Through the integration (dovetailing), I would want to be able to achieve certain objectives. These are listed as follows:

1) Through the integration, I should be able to instantiate an experiment in ECJ using one of the evolutionary computing algorithms that are already implemented in it. 
2) The instantiated experiment should have individuals that are relevant to the agents in the simulation environment. This is to say that if the simulator is a car racing simulator, then I should be able to instantiate an experiment in ECJ, the members of which fully encapsulate the representation of the controllers of the cars. Same goes for any other type of simulator that simulates, for example, soccer players, or aircraft, or panels for solar energy systems.

Perhaps I need to elaborate on this point a little bit more. Say that we have a car simulator that can have cars run in it. The cars are normally run by the means of their controllers (or microcontrollers). Suppose that I want to evolve controllers for the car(s) object(s) using ECJ. Now if I start an experiment in ECJ with a simple genetic algorithm, or genetic programming, or any variant of these, I should be able to specify the representation of the controllers to ECJ to encode as the genotype of the individuals of my experiment.

I hope that I have explained this point well.

3) The dovetailing software should also be able to gather results and store them either in the ECJ experiment, to be used latter, or somewhere in itself from where it could be retrieved for analysis and reflection.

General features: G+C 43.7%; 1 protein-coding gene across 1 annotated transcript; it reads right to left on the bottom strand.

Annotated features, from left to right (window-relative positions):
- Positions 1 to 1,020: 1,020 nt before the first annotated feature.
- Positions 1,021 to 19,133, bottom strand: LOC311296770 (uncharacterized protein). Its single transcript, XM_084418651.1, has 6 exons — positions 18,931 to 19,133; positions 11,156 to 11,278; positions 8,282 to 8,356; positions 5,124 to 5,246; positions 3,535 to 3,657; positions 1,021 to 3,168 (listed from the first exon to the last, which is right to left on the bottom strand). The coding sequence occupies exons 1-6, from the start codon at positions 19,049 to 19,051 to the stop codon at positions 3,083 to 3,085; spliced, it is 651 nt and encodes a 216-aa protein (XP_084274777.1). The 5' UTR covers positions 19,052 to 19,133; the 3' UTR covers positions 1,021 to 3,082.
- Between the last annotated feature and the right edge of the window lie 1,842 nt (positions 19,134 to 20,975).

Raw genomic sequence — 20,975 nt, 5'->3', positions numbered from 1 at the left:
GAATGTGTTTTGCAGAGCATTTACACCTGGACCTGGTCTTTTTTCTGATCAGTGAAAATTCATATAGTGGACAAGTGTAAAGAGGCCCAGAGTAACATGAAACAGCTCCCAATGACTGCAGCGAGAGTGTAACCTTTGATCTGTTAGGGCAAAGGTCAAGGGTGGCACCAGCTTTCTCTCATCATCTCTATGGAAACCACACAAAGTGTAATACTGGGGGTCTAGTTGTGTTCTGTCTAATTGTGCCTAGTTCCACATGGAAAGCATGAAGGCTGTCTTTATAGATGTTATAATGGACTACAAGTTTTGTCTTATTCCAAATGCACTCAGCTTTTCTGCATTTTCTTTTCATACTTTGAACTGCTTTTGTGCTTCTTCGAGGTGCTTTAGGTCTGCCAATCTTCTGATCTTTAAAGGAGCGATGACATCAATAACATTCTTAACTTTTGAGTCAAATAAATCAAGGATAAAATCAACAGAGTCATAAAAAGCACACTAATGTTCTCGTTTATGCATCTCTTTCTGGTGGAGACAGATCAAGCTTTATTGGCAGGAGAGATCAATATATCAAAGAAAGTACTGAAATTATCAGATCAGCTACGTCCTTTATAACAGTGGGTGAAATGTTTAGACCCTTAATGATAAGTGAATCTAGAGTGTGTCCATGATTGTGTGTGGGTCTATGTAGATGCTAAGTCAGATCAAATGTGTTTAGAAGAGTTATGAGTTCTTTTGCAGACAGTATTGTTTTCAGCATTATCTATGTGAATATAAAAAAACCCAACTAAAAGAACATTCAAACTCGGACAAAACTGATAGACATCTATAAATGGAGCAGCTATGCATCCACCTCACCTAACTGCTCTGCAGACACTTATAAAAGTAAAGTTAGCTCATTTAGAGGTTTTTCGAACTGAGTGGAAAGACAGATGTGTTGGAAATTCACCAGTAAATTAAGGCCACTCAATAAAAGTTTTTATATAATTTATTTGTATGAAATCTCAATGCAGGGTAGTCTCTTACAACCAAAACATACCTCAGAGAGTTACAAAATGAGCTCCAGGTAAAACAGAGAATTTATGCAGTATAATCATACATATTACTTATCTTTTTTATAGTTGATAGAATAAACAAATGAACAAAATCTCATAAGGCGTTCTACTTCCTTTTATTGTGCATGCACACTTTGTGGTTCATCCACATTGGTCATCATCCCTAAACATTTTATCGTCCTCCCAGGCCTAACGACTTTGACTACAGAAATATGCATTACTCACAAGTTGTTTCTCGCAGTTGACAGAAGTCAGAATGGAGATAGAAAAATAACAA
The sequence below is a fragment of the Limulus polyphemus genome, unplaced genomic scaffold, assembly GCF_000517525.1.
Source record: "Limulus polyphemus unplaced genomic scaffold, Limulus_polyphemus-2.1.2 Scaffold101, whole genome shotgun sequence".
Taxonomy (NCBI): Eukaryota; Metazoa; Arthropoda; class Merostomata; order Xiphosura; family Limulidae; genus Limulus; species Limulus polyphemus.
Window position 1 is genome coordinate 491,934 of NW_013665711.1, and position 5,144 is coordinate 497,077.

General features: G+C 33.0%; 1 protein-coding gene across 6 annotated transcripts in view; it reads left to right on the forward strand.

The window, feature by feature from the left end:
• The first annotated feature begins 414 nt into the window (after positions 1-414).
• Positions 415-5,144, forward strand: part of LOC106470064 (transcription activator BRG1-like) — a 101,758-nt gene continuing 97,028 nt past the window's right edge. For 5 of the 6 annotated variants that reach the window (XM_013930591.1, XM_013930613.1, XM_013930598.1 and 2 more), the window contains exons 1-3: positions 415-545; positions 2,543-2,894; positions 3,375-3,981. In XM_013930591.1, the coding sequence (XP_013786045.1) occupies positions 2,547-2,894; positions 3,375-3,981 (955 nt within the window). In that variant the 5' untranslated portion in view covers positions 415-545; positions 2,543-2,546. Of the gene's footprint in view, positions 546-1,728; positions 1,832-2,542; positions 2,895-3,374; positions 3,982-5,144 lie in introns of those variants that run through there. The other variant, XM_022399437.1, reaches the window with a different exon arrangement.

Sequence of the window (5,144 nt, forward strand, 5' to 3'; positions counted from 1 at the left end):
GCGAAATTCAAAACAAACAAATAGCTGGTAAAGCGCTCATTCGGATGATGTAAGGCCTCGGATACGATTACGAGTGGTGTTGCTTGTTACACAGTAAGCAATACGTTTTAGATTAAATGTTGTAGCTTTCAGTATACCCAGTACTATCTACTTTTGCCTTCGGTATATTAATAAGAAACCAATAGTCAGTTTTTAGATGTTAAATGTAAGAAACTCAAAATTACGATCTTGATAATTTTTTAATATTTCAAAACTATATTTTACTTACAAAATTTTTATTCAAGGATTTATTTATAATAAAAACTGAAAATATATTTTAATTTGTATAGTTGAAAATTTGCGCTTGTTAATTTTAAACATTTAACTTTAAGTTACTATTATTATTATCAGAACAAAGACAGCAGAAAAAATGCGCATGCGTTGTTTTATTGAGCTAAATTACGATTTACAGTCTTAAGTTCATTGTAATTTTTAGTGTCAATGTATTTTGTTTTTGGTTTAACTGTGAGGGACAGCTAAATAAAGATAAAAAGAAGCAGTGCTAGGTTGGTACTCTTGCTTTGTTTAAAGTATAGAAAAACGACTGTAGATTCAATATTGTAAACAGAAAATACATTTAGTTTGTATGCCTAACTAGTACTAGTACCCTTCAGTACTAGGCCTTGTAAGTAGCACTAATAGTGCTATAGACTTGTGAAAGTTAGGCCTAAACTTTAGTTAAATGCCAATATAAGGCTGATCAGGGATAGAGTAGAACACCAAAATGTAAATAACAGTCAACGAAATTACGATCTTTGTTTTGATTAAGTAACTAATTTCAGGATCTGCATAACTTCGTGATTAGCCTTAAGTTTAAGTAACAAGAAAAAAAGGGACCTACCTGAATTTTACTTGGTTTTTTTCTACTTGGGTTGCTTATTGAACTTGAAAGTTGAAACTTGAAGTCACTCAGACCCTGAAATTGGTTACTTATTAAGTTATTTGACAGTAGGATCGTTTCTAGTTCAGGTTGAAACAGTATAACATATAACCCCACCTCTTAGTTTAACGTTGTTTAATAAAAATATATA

4) The dovetailing software should be general in nature. This is to say that it could achieve the above stated objectives for any of the evolutionary computing algorithms implemented in ECJ, and an arbitrary simulator, plenty of which are available online.

5) The software should also be able to save the states of the experiment and the simulator (if necessary) to be used at intermediate steps of experiments (evolution), and be able to pass the states back and forth between ECJ and the simulator if necessay.

6) The software should preferably have a nice GUI front-end so that anyone with minimal exposure to computer programming could invoke various types of experiments and play with them.

7) The dovetailing should also be able to leverage from the parallel processing abilities of ECJ and of the simulator, if possible.

So this message is rather large. However, I shall be thankful to anyone who could provide me hints on as to how to implement such an application integration (dovetailing) software.

I was also wondering that although it is mentioned on the website of ECJ that it is dovetailed with MASON, where could one find the implementation of that dovetailing.

Thanks for reading this through,

Looking forward to hearing from you,
Muhammad Adil


Ph.D student in Computer Science, George Mason University
CFO and Web Director, Journal of Mason Graduate Research


Ph.D student in Computer Science, George Mason University
CFO and Web Director, Journal of Mason Graduate Research